Barnett proposed targetting four specific segments of military society for his "political warfare" legions: 1) Reserve Officer Training Corps (ROTC) students and Reserve Officer educators; 2) enlisted personnel who will be returning to civilian life as teachers, editors, businessmen, etc.; 3) foreign military officers who come to the United States for training, and who form personal relationships with their counterparts here; and 4) retired military officers and reserve officers, particularly those who work overseas for U.S. banks, corporations, and trade associations, as well as those in the United States.

Barnett concluded with a plea for "the U.S. military—with its disciplined organization, training methods, and civilian contacts through ROTC, reserves, and industry"—to take a leading role in helping others wage "non-military," i.e., political, warfare.

The coincidence of Barnett's proposals, and the types of actions which Lansdale and the Office of Special Operations in the Pentagon were carrying out during the Kennedy Administration, are obvious.

What Did Fulbright Know?

One final note: After the Congressional hearings in 1961-62 on military propaganda and "Cold War education" activities, and despite Barnett's grandiose plan, the seminars and related activities appear to have gone underground for a period of time. But in 1965, Lansdale, by now "retired" from the government, proposed a revival of the Cold War seminars. He was a principal author of a proposal to the American Security Council (of which he was then an official) to create a new forum, called the Freedom Studies Center, which was established on an estate near Culpeper, Virginia. (The property was still in the hands of the American Security Council until this year.)

On the planning committee for the Freedom Studies Center was one Ed Butler, who only a couple of years earlier had been a key part of the operation in New Orleans to create a "legend" around Lee Harvey Oswald, the patsy in the Kennedy assassination.

As we noted at the outset, the Fulbright Memorandum warned that the political activities being carried out by the military, and by private institutions such as FPRI and the Richardson Foundation under official military auspices, constituted a threat to President Kennedy's programs and policies. To what extent Senator Fulbright was aware of the emergence of the threat to Kennedy's life is not known—although it is confirmed that Fulbright warned President Kennedy not to go to Dallas a few weeks before Kennedy's fateful trip. But, when taken in light of what we now know today—and the reemergence of a military coup threat today—Senator Fulbright's warnings from 1961 are indeed worth pondering.


[1] The author wishes to acknowledge the assistance of the Special Collections Division of the University of Arkansas Libraries, which houses the J. William Fulbright Papers.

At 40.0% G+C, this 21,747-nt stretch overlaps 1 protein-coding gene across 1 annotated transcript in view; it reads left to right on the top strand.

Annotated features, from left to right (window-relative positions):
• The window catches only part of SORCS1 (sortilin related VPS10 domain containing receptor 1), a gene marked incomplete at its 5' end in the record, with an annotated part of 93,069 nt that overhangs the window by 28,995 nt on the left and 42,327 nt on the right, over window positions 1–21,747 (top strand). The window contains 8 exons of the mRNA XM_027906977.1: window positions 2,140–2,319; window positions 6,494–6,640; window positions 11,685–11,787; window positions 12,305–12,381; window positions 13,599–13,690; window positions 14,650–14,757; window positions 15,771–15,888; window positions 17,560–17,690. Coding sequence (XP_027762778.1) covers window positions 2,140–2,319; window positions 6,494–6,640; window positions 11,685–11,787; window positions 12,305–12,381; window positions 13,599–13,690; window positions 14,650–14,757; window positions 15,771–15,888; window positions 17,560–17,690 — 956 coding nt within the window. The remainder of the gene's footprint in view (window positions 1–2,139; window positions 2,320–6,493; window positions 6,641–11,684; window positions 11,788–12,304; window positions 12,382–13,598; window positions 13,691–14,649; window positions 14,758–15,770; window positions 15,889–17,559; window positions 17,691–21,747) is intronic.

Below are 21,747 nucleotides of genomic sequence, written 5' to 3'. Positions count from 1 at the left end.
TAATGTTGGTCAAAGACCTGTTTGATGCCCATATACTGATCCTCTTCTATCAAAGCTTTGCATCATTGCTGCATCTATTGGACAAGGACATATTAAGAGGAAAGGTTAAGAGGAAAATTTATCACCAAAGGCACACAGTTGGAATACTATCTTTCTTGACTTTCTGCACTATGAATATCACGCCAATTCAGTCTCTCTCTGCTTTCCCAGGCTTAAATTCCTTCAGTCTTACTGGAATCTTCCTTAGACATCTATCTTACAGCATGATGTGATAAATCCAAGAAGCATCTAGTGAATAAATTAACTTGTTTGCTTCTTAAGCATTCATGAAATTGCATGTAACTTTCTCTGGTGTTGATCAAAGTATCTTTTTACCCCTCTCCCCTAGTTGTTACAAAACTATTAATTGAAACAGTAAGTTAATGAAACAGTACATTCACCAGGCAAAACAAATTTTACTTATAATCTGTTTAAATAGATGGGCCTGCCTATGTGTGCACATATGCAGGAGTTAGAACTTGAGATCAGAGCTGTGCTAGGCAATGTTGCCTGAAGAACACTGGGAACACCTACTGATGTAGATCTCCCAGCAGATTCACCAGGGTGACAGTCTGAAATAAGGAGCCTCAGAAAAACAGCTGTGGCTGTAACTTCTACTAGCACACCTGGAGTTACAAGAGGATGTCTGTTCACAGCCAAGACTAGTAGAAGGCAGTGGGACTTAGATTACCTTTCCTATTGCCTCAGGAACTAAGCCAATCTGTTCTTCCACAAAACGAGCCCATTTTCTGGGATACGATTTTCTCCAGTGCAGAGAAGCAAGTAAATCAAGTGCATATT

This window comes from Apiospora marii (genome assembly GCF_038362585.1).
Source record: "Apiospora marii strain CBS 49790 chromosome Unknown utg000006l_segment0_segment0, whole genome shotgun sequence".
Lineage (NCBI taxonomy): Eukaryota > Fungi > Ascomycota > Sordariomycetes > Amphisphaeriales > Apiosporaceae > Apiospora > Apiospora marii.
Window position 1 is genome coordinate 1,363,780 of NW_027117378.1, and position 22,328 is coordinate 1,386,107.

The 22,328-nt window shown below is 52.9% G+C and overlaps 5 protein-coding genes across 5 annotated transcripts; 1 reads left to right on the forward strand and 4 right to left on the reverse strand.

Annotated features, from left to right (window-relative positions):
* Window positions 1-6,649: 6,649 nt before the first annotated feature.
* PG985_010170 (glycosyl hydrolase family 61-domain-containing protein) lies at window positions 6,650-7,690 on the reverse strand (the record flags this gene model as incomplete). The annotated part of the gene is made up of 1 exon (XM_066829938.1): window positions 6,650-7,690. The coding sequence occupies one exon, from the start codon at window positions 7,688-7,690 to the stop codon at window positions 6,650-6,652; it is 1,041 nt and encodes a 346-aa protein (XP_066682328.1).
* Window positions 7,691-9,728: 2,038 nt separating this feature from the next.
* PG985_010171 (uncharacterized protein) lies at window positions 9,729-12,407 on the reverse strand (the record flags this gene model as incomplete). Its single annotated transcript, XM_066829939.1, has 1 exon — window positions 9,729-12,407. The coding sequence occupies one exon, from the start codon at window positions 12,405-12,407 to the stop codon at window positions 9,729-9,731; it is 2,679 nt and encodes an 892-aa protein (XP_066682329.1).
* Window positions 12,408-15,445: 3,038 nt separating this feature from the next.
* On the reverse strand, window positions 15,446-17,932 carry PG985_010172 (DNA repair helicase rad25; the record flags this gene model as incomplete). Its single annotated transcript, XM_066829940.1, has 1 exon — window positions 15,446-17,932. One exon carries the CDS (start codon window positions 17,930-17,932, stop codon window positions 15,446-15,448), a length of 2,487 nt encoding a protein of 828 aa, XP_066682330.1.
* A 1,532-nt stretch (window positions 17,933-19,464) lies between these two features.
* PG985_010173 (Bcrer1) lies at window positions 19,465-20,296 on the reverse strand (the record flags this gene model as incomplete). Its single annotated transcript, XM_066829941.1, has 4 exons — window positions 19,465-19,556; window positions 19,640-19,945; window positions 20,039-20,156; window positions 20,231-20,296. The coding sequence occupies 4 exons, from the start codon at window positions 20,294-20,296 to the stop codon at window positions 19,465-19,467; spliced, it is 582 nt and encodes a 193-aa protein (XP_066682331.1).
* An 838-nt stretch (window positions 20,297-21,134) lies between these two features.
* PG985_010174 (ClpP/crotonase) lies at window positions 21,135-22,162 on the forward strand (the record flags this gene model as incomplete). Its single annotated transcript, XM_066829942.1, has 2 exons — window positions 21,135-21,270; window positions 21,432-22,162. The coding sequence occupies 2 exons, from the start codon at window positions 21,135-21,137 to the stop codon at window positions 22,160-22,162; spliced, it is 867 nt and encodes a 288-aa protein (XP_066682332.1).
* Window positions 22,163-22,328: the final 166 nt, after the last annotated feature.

[2] Senator Fulbright's memorandum was printed in the Congressional Record, on Aug. 2, 1961, pp. 14433-14439 (Senate). The Fulbright Memorandum was not, as James Bamford erroneously states in his 2001 book Body of Secrets, a report of the Senate Foreign Relations Committee. The author credits Bamford's book with first drawing his attention to the existence of the Fulbright Memorandum and to "Operation Northwoods," described infra.

[3] In 1958-61, Charles de Gaulle put down three attempts at coups d'état against the government of France, and faced a total of 14 assassination attempts. A group of military officers, enraged at de Gaulle and other political leaders of France who wished to grant independence to the French colony of Algeria, organized an underground organization, called the Organisation Armée Secrète (OAS). The OAS's civilian leader was Jacques Soustelle, a member of France's Parliament, and a former Governor General of Algeria. As a result of the French government's investigations into OAS responsibility for the coup and assassination attempts, Soustelle was forced into exile in Italy. The shadowy organization called Permindex, with which Soustelle had been associated since World War II, was kicked out of France when it was discovered that it had provided the international funding for the OAS. Permindex was later implicated in both the John F. Kennedy and Martin Luther King assassinations in the United States.

[4] FPRI and Strausz-Hupé correspondence, William Yandell Elliott Collection, Box 100, Hoover Institution Archives, Stanford, California. For a profile of Elliott, see EIR, Jan. 25, 2002. Lyndon LaRouche described him as "a modern Mephistopheles," the follower of H.G. Wells' influence who created such monsters as Zbigniew Brzezinski, Samuel Huntington, and Henry Kissinger ("Zbigniew Brzezinski and September 11th," EIR, Jan. 11, 2002).

[5] Stephen E. Ambrose, Eisenhower: The President (New York: Simon and Schuster, 1984).

Subscribe to EIR